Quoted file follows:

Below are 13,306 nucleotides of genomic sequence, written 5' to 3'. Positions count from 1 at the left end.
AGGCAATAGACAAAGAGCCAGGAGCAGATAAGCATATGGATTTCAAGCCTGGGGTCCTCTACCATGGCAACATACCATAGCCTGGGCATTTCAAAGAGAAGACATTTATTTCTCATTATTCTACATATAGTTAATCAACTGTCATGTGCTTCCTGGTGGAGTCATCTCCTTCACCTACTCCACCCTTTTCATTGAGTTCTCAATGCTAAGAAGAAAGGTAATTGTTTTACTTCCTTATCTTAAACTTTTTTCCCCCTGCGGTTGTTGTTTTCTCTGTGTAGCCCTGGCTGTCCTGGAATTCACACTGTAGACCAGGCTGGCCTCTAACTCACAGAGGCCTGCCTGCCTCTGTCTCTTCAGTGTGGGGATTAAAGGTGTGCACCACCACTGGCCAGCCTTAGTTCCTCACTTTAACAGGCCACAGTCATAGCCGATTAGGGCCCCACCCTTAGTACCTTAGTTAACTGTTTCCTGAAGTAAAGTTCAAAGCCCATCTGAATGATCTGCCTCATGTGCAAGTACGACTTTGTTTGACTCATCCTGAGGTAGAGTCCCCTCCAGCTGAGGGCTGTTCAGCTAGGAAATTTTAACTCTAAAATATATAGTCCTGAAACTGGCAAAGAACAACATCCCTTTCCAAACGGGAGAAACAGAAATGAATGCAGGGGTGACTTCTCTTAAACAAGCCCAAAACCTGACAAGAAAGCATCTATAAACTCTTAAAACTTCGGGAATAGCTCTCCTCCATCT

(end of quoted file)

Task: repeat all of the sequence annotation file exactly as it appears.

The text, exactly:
Below are 13,306 nucleotides of genomic sequence, written 5' to 3'. Positions count from 1 at the left end.
AGGCAATAGACAAAGAGCCAGGAGCAGATAAGCATATGGATTTCAAGCCTGGGGTCCTCTACCATGGCAACATACCATAGCCTGGGCATTTCAAAGAGAAGACATTTATTTCTCATTATTCTACATATAGTTAATCAACTGTCATGTGCTTCCTGGTGGAGTCATCTCCTTCACCTACTCCACCCTTTTCATTGAGTTCTCAATGCTAAGAAGAAAGGTAATTGTTTTACTTCCTTATCTTAAACTTTTTTCCCCCTGCGGTTGTTGTTTTCTCTGTGTAGCCCTGGCTGTCCTGGAATTCACACTGTAGACCAGGCTGGCCTCTAACTCACAGAGGCCTGCCTGCCTCTGTCTCTTCAGTGTGGGGATTAAAGGTGTGCACCACCACTGGCCAGCCTTAGTTCCTCACTTTAACAGGCCACAGTCATAGCCGATTAGGGCCCCACCCTTAGTACCTTAGTTAACTGTTTCCTGAAGTAAAGTTCAAAGCCCATCTGAATGATCTGCCTCATGTGCAAGTACGACTTTGTTTGACTCATCCTGAGGTAGAGTCCCCTCCAGCTGAGGGCTGTTCAGCTAGGAAATTTTAACTCTAAAATATATAGTCCTGAAACTGGCAAAGAACAACATCCCTTTCCAAACGGGAGAAACAGAAATGAATGCAGGGGTGACTTCTCTTAAACAAGCCCAAAACCTGACAAGAAAGCATCTATAAACTCTTAAAACTTCGGGAATAGCTCTCCTCCATCT